Nevertheless, it should be pointed out that the scandal in 2008 wasn’t the first infant formula incident that China has witnessed. Just four years earlier, more than a dozen Chinese babies in Anhui province died from malnourishment after ingesting counterfeit baby formula.
 
According to Jiang, one of the most popular infant formula brands in China is Dumex. The company, which shares the same name, has key markets located in the Asian region. Dumex is a subsidiary of French multinational giant Danone, as is Nutricia, the manufacturer of the Karicare brand of infant formulas that are running off the shelves in Australia.
 
According to Bao Xiufei, who is Sales Director for East China at Wyeth Nutrition China, demand for high quality infant formula in China has soared over the past decade.
 
“In 2010, China’s infant formula market was worth US$6.7 billion, and with increasing urbanization and disposable incomes in China each year, there is only room for the market to expand,” he says.
 
“Every year, there are 18 million newborn babies in China, however it is estimated that there are over 70 million children up to the age of three,” he adds.
 
Wyeth’s line of infant formulas, which has the second largest slice of the market in China, includes fully imported Irish product Illuma, which retails for as much as RMB 400 (A$62) per 900 g can, as well as the S26 Gold range, which is around RMB 300 (A$46) per 900 g can. The S26 Gold range is manufactured in China although Wyeth uses imported raw materials. In Australia, the S26 Gold range can cost up to AU $26 per can.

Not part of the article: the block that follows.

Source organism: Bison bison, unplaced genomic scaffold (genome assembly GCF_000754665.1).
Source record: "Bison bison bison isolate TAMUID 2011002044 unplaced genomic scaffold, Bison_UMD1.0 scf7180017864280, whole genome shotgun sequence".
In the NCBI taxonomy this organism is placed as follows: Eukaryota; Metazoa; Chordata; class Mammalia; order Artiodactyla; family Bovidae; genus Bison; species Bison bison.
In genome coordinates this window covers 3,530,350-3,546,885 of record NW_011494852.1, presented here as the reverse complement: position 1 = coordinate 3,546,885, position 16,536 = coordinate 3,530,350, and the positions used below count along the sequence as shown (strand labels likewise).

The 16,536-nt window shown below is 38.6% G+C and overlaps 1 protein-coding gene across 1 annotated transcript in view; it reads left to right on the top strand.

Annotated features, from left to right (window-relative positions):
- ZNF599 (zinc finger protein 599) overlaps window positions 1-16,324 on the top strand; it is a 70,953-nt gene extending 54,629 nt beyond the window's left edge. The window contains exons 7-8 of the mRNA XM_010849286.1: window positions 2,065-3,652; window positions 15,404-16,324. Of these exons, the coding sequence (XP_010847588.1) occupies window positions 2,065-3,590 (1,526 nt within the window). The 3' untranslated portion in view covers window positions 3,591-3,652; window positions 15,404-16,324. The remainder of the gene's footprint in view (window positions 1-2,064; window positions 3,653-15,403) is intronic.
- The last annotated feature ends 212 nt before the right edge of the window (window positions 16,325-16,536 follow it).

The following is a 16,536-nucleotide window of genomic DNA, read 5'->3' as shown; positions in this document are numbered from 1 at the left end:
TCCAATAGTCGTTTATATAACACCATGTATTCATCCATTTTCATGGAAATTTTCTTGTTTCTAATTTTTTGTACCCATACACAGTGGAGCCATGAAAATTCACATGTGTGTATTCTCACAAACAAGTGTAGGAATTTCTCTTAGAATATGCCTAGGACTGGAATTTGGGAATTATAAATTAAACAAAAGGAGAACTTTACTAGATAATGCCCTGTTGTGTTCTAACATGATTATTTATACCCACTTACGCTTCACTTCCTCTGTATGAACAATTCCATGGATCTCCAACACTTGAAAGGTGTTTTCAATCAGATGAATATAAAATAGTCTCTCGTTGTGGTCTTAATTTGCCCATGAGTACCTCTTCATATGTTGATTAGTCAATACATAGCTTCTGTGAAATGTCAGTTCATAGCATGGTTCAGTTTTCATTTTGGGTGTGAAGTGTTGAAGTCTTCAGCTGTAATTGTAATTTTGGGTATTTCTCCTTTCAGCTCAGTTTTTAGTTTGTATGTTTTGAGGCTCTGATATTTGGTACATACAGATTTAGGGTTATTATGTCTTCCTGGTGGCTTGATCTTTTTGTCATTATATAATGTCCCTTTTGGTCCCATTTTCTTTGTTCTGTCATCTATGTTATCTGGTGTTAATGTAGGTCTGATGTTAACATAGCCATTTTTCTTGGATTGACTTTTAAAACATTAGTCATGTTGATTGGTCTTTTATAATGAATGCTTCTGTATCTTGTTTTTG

In early January, Woolworths limited sales of all infant formula to four cans per transaction so as to ensure supply for their customers while Coles said it would not limit supply.
 
Andrew Wood, Pharmacist Manager of Terry White Chemist in Fountain Gate, Victoria, said that his pharmacy shelves have often been cleaned out by customers although like many pharmacies, he is unable to reorder a large amount of stock due to limited supplies from manufacturers.
 
“From what I know, Chinese customers are more trusting of a can of infant formula that is all in English than products with Chinese print, even if both cans are manufactured in the same country,” Wood says.
 
Since discovering I was pregnant, I started accumulating infant formula reserves for personal use in China by bringing one or two cans with me every time I returned back from Australia, motivated by the price of imported infant formula in China as well as by the quality of products available in China.
 
China has a way to go in regaining public trust in food safety and like many concerned and tentative mums in China who only want the best for their child, desperate times have called for desperate measures.
 
Nevertheless, in late 2012, state media reported that Beijing will speed up implementation of national food safety standards to safeguard the public, which will be set up by the end of 2015. According to the Ministry of Health, China has formulated more than 2000 national, 2900 industry and 1200 local standards related to food and additives.